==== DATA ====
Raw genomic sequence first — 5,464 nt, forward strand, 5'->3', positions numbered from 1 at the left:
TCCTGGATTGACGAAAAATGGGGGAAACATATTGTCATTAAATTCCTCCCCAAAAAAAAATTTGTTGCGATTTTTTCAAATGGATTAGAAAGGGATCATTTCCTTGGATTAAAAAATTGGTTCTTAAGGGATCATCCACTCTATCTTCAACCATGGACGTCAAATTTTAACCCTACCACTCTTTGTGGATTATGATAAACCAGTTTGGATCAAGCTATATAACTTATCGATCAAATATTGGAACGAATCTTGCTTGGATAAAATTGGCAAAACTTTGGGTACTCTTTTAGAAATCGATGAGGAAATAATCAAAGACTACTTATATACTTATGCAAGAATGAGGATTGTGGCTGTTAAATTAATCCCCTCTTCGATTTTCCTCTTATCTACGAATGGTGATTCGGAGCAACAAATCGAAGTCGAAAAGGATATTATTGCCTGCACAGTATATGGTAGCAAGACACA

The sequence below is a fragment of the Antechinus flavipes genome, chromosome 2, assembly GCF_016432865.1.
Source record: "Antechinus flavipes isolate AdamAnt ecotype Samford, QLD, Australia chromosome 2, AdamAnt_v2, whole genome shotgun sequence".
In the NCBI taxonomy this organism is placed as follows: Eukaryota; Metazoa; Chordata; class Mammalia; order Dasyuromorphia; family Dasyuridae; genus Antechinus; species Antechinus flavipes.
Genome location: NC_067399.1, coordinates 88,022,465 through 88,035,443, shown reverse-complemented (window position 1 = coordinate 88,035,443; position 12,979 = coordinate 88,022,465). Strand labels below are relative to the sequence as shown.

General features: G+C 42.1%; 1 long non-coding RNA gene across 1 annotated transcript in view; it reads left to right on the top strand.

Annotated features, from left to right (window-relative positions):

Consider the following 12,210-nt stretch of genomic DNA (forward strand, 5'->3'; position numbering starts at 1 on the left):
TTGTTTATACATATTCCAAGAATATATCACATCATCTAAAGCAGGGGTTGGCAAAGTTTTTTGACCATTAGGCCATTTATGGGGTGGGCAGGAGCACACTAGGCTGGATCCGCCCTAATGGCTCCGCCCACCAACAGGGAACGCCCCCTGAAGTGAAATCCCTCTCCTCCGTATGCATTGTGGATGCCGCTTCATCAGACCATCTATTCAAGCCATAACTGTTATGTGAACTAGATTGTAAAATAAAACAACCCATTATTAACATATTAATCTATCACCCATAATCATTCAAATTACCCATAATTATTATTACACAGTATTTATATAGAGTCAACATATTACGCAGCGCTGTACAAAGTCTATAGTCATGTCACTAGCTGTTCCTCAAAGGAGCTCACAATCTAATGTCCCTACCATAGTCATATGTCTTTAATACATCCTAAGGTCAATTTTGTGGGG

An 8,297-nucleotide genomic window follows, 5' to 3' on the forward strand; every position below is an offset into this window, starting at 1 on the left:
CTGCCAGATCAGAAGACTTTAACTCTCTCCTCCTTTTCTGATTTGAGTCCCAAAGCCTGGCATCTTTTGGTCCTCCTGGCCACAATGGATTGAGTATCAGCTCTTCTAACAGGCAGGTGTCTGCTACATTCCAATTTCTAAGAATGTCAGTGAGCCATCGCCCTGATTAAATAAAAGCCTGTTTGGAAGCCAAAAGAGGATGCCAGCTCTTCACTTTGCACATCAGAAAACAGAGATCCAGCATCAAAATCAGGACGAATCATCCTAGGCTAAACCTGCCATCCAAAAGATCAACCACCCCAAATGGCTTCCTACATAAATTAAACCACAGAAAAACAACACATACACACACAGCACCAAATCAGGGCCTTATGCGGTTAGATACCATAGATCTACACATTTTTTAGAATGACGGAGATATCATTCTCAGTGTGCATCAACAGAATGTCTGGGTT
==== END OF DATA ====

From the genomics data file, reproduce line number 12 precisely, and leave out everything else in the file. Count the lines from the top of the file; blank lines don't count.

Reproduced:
CTGCCAGATCAGAAGACTTTAACTCTCTCCTCCTTTTCTGATTTGAGTCCCAAAGCCTGGCATCTTTTGGTCCTCCTGGCCACAATGGATTGAGTATCAGCTCTTCTAACAGGCAGGTGTCTGCTACATTCCAATTTCTAAGAATGTCAGTGAGCCATCGCCCTGATTAAATAAAAGCCTGTTTGGAAGCCAAAAGAGGATGCCAGCTCTTCACTTTGCACATCAGAAAACAGAGATCCAGCATCAAAATCAGGACGAATCATCCTAGGCTAAACCTGCCATCCAAAAGATCAACCACCCCAAATGGCTTCCTACATAAATTAAACCACAGAAAAACAACACATACACACACAGCACCAAATCAGGGCCTTATGCGGTTAGATACCATAGATCTACACATTTTTTAGAATGACGGAGATATCATTCTCAGTGTGCATCAACAGAATGTCTGGGTT